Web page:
CHICAGO -- When it comes to reaching teens, Instagram is a rising star. A November 2017 Piper Jaffray survey found that Instagram is the preferred social-media platform for 24% of teens. Instagram offers a way for brands to communicate visually with customers. It also includes analytics tools for business accounts through Instagram Insights. These tools allow businesses to track visitors to their page, followers, popular posts and more. The tools can also help manage advertisements on business pages.
But even the best platform is useless without regular, engaging content. Here are seven themes—one for each day of the week—to inspire online content for a retail brand ...
Monday: Behind the scenes
Did employees recently volunteer somewhere? Does someone on staff have a task that the public doesn’t usually get to see—and is worth seeing? Keep Instagram in mind when staff members are doing something fun or visually engaging, and make sure the company’s social-media manager is there to snap pictures. An executive also can grab a phone or camera and post a few snapshots. QuikTrip recently posted a video highlighting its participation with Talking Is Teaching, an early-education initiative. The post not only inspired participation but also created a positive halo for the brand.
Tuesday: Repost from employees
Follow employees on Instagram for ideas. Showcasing posts originally made by employees can humanize a business while simultaneously pushing employees to buy in to the company’s social-media strategy. Don’t forget to tag or credit the employee who made the post in the first place.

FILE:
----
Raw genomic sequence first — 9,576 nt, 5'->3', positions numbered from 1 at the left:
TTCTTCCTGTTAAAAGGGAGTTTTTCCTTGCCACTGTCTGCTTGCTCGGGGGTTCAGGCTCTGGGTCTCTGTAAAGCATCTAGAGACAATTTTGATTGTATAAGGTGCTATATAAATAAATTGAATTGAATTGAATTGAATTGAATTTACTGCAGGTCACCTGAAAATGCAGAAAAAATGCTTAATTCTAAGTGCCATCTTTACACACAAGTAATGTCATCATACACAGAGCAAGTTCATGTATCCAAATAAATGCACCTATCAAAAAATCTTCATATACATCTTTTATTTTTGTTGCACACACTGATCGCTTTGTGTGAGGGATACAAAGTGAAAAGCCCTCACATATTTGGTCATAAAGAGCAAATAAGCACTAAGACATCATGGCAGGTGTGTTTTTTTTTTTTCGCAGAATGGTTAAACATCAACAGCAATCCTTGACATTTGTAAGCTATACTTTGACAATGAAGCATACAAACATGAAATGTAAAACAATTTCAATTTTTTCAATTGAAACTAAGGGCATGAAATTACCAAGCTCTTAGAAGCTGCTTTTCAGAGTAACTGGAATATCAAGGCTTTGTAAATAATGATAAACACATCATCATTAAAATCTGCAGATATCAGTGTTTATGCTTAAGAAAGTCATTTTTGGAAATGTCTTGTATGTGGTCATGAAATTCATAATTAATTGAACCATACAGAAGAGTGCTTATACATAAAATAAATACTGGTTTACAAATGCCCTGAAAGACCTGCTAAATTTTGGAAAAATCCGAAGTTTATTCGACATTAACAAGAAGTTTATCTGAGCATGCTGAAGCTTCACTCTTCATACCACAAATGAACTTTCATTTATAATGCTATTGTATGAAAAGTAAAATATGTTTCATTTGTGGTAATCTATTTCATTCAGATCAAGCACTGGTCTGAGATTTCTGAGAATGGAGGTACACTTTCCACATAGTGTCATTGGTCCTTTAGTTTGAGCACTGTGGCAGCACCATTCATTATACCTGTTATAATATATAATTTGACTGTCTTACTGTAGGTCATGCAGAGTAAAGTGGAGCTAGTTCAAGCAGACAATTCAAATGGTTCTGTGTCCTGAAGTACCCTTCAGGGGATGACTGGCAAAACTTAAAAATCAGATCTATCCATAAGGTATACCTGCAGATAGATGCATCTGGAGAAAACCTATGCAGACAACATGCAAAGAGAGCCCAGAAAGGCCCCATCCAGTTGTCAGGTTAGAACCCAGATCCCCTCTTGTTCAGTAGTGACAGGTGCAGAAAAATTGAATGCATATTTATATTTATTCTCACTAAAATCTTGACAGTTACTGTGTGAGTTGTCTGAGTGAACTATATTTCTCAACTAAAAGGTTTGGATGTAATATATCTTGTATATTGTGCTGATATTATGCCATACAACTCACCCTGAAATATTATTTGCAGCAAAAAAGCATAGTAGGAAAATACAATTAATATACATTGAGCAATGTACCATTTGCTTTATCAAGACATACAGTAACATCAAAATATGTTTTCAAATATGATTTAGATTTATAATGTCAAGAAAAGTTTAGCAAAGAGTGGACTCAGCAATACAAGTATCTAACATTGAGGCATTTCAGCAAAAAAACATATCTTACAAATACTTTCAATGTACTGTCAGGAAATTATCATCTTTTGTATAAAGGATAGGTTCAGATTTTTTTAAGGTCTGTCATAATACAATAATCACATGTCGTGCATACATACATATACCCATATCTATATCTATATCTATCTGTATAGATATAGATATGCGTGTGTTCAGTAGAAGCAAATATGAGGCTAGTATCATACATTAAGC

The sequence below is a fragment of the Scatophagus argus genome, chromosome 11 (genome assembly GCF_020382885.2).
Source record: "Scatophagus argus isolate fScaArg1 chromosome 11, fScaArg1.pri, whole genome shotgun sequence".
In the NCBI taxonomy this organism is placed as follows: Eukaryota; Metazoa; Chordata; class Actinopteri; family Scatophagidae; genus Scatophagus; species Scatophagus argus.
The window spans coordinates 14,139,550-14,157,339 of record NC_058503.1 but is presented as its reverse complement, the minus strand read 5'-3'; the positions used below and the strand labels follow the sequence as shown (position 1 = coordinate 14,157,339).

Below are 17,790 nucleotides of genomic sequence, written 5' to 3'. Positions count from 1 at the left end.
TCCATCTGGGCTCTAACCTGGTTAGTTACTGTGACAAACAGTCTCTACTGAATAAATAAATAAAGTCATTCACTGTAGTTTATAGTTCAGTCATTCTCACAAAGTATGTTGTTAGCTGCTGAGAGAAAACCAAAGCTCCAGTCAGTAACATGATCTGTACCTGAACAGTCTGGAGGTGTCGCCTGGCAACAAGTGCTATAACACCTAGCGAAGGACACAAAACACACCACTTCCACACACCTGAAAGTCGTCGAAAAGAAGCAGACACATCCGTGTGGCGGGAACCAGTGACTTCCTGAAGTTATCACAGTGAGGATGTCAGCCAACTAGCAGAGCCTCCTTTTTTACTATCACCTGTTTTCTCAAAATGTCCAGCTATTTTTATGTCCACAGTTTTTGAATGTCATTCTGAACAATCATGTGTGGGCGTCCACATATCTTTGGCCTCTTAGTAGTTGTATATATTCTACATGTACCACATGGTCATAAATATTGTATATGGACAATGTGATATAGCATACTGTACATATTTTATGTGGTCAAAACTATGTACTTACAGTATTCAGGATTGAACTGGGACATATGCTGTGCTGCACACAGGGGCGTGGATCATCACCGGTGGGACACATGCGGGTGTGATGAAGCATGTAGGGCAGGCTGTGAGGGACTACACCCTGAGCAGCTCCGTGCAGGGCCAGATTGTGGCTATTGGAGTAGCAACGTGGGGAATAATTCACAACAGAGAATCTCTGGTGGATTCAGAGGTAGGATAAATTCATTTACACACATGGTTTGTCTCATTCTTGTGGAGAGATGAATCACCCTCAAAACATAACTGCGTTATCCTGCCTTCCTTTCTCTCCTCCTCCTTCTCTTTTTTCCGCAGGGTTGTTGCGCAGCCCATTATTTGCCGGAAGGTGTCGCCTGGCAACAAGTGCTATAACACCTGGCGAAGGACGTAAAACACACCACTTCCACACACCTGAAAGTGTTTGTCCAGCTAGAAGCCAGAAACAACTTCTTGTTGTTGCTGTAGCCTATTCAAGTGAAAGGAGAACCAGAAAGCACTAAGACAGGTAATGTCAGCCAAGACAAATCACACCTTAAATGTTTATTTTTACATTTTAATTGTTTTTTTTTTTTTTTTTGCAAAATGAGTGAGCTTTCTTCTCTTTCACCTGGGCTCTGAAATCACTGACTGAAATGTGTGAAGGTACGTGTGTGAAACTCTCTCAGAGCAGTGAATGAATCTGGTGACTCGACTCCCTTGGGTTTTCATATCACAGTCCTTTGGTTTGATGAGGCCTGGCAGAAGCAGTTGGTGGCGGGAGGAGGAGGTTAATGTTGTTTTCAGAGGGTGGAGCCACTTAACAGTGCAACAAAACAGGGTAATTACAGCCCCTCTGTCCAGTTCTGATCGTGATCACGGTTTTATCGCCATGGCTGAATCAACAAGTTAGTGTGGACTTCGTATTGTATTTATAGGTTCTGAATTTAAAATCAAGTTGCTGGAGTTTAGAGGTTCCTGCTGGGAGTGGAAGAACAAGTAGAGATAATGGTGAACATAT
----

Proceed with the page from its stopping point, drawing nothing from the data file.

Wednesday: Educational post
Have a recipe for a housemade food or drink product sold at the store? Or maybe tips on the differences between alternative fuels? Being a c-store owner or operator means being an expert on something that can be shared with the community. Post a photo or how-to video along with instructions or a recipe. And
don’t worry about customers coming to the store less often if they have a recipe for a favorite menu item—they’ll remember it’s best when served in the store.
Thursday: Influencer post
Occasionally, a well-known figure might walk into a store, or one of the “pets of Instagram” (yes, that’s a thing) might be featured on social media alongside the brand. Don’t let these moments pass by without capturing them and reposting them on the company’s page. Associating well-known figures with a brand can expand its audience.
Friday: Motivational post
These posts usually combine a visual with an inspiring quote or saying. Consider the company’s brand values and think about how to use them to inspire customers. Throw the text in front of an engaging yet simple photo and spread the feel-good vibes.
Saturday: User-generated content
Go further than following company employees on Instagram. Follow customers, too, and regularly share their content when it features the store’s brand (in a positive light, of course). Search for posts with high-quality photos that tag the business or use its brand hashtag. Kum & Go sets a strong example for reposting its fans’ photos featuring its stores.
Sunday: Ride a holiday’s coattails
Most public-relations teams have a calendar ready with every conceivable holiday, from Christmas to Shark Week. Retailers can use these holidays as a chance to loop the conversation back to their brand. And watch what Wawa does: On New Year’s Eve, the retailer created a slideshow of some of its fans’ best posts related to the company, from babies in Wawa onesies to wedding parties posing in the parking lot.
Pictured above: Instagram photograph of baby Austin by Vanessa Pollaci